A brutal dictator, warring US partners, and a former al-Qaeda branch: Here's who controls Syria now
- Who controls which parts of Syria has changed dramatically since the civil war began in 2011.
- While Kurdish forces control a large swath of northeastern Syria, a Turkish incursion threatens to change that.
- Syrian President Bashar Assad, who used chemical weapons against his own people, now controls about half the country.
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Since the Syrian civil war started in 2011, who controls what parts of the country has changed dramatically.President Donald Trump's abrupt decision to pull US forces from Kurdish-controlled areas in northeastern Syria, which Turkey threatens to invade, cast renewed attention on Syria's territorial divisions.Advertisement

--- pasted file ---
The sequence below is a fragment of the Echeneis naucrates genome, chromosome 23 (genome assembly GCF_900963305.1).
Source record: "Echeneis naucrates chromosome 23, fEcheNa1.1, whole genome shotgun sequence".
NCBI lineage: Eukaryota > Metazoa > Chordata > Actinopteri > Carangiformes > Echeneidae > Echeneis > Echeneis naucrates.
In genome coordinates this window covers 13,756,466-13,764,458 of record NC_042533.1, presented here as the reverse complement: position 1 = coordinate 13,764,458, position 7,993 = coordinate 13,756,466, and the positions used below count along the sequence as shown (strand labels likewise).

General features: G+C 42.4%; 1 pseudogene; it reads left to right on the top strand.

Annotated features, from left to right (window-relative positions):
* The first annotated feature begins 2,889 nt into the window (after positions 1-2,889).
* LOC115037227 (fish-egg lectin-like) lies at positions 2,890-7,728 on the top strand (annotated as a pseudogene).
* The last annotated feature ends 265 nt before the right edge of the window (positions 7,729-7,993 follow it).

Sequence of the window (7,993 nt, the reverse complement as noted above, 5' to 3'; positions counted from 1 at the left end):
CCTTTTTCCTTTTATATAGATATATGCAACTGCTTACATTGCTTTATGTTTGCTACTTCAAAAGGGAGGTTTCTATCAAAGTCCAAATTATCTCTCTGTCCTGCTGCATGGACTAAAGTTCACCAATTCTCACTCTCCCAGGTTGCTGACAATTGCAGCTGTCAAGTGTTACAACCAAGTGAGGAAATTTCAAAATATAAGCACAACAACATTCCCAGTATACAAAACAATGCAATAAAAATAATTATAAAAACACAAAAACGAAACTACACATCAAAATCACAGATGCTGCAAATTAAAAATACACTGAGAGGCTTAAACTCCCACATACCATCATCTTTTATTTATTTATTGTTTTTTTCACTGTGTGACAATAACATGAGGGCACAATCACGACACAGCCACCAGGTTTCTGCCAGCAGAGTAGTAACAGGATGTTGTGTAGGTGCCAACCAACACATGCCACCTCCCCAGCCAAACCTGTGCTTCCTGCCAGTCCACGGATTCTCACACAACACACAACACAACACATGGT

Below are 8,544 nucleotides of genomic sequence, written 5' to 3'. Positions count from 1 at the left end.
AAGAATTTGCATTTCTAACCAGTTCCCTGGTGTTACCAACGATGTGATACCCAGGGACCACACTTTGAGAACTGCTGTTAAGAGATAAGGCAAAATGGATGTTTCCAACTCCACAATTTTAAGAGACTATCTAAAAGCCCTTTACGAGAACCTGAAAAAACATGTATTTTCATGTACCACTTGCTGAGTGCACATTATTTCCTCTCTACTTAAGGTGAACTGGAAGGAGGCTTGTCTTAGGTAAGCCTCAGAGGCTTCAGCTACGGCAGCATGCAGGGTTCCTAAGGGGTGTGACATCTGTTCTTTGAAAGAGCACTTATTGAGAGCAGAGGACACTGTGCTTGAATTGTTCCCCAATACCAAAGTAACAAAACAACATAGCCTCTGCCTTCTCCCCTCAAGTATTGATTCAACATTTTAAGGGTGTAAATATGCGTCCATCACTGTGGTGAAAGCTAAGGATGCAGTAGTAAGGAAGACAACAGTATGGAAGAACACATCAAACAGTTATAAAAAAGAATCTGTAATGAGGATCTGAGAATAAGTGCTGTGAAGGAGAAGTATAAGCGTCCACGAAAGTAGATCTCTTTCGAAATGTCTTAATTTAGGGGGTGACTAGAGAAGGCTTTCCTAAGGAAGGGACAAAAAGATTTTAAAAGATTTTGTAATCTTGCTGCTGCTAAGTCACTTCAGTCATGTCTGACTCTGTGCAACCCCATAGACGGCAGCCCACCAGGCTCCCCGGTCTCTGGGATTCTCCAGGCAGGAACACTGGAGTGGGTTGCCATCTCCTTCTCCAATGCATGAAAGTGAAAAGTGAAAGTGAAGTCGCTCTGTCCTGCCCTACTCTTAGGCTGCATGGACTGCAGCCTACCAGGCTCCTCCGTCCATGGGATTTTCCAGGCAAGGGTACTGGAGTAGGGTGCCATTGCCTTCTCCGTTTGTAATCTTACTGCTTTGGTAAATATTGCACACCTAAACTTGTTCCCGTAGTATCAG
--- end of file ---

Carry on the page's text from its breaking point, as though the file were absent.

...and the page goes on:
As of October, Kurdish forces, loosely allied under the banner of the Syrian Democratic Forces (SDF), control much of northeastern Syria, from the northern border with Turkey, encompassing the former ISIS capital in the city of Raqqa, south to al-Qaim on the Syria-Iraq border, as well as a bit of territory in western Syria, north of Aleppo.
Here are the major forces that control Syria.
Kurdish forces, aligned with Arab fighters in the SDF, control the northeastern part of Syria.
Turkish forces control a few scattered bits of land near the Syrian city of Aleppo, as well as a strip along the Syrian border, south of the Turkish city of Gaziantep.Advertisement
Assad regime forces hold most of Syria.
Other, smaller pieces of the country are held by groups like Hayat Tahrir al-Sham, which holds territory in the northwest.Advertisement
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